The parables of Matthew 13 speak of the interadvent age between Christ's two comings and describe it as a time of preaching (sowing) the gospel yielding varied responses (mostly rejection).  These parables indicate that the growth of Christendom will start out small and become large.  However, nothing is said in this passage about the spiritual qualities during this time, unless, leaven implies the growth and spread of apostasy.  The New Testament is silent regarding a restoration for the Church.
     Acts 3:21 is a major passage to which Restorationist point in an attempt to give Scriptural support to their views.  Acts 3:19-21 says, "Repent therefore and return, that your sins may be wiped away, in order that times of refreshing may come from the presence of the Lord; and that He may send Jesus, the Christ appointed for you, whom heaven must receive until the period of restoration of all things about which God spoke by mouth of His holy prophets from ancient time."  Restorationist Dick Iverson says of this passage, "These are times when God will give the Church that which was lost."[1]   Instead, Iverson should have said, "These are times when God will give Israel that which was lost."  If this refers to Israel and not the church then Iverson is wrong.  It is clear from the context that Peter is speaking to Israel and not the church.  It is the remnant within Israel that believed in Jesus as their Messiah and made up the church.  He could not be speaking to the church since they were the ones who were repenting and returning to the Lord.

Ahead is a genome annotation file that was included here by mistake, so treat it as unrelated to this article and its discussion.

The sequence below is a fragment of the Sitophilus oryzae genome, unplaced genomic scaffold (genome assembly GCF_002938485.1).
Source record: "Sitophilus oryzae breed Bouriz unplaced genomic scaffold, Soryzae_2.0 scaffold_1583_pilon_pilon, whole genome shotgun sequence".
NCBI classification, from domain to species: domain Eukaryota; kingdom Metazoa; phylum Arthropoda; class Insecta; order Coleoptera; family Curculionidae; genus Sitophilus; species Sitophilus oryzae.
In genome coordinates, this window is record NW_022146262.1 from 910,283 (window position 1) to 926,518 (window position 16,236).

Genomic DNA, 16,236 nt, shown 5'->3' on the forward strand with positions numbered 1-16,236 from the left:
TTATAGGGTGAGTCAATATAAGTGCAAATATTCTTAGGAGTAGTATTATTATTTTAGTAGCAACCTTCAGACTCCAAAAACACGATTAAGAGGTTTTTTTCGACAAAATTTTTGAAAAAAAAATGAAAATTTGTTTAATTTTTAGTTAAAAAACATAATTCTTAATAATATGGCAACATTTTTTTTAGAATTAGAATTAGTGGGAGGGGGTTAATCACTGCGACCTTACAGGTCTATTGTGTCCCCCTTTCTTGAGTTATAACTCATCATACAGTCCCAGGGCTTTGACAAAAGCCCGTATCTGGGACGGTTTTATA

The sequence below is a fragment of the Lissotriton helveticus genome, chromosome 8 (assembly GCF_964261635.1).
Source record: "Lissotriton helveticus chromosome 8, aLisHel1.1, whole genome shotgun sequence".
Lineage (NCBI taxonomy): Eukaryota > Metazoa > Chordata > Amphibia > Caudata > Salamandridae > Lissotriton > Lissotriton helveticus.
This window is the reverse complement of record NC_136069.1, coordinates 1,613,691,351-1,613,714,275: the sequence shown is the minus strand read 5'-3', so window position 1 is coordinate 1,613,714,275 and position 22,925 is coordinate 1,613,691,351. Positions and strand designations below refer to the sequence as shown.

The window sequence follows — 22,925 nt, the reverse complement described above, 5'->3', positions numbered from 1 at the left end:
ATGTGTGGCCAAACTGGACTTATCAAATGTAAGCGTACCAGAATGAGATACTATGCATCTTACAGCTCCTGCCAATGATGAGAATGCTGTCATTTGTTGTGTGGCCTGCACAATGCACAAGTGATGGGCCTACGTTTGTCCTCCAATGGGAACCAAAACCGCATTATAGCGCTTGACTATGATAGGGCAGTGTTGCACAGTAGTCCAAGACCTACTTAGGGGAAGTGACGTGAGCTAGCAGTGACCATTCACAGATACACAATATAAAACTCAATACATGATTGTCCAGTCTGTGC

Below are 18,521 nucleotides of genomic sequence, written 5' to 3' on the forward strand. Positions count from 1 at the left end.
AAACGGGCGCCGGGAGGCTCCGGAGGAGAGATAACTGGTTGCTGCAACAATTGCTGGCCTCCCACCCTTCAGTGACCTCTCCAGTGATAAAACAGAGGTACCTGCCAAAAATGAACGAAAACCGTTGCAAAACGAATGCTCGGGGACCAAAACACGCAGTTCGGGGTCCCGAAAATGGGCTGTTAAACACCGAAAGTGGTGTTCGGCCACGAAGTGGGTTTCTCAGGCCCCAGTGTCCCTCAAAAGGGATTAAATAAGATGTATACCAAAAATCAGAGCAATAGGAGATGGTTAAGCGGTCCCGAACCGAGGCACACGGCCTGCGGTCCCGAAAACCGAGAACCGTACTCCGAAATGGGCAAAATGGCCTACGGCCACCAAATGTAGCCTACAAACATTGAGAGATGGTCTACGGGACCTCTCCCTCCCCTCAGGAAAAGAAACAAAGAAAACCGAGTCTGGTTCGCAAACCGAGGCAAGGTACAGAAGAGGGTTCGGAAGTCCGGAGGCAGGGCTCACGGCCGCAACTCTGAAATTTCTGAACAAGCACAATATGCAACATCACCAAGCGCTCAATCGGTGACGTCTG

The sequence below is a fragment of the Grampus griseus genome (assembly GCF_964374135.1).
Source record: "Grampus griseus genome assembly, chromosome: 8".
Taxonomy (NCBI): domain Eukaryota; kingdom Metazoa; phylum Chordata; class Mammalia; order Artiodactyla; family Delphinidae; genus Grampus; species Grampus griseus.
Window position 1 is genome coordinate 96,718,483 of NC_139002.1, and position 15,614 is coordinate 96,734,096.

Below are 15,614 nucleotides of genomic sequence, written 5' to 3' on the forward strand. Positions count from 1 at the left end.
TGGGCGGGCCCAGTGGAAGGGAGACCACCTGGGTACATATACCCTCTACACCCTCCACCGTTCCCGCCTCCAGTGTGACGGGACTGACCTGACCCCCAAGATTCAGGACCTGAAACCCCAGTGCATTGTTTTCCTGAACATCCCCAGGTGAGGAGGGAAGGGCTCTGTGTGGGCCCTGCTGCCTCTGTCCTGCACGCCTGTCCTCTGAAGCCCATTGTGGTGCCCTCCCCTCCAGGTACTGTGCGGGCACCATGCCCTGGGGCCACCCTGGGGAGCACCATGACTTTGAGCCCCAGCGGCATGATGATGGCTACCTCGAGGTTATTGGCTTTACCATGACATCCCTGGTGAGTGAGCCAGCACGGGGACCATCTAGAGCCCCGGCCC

If a father were to give a large amount of money to one of his two children and he wrote a letter to inform the child of his gift, which was intercepted and read by the second child, it would not follow that the second child could rightly claim the treasure merely by reading the first child's mail.  So it is with the Bible.  Scripture written to and referencing Israel are meant for Israel, even though another party may read them and gain insight and appreciation for their common father.  Letters addressed to the church speak of things the Father has for her and not Israel.  Therefore, it is important, especially when examining prophetic passages, to know to whom He is addressing.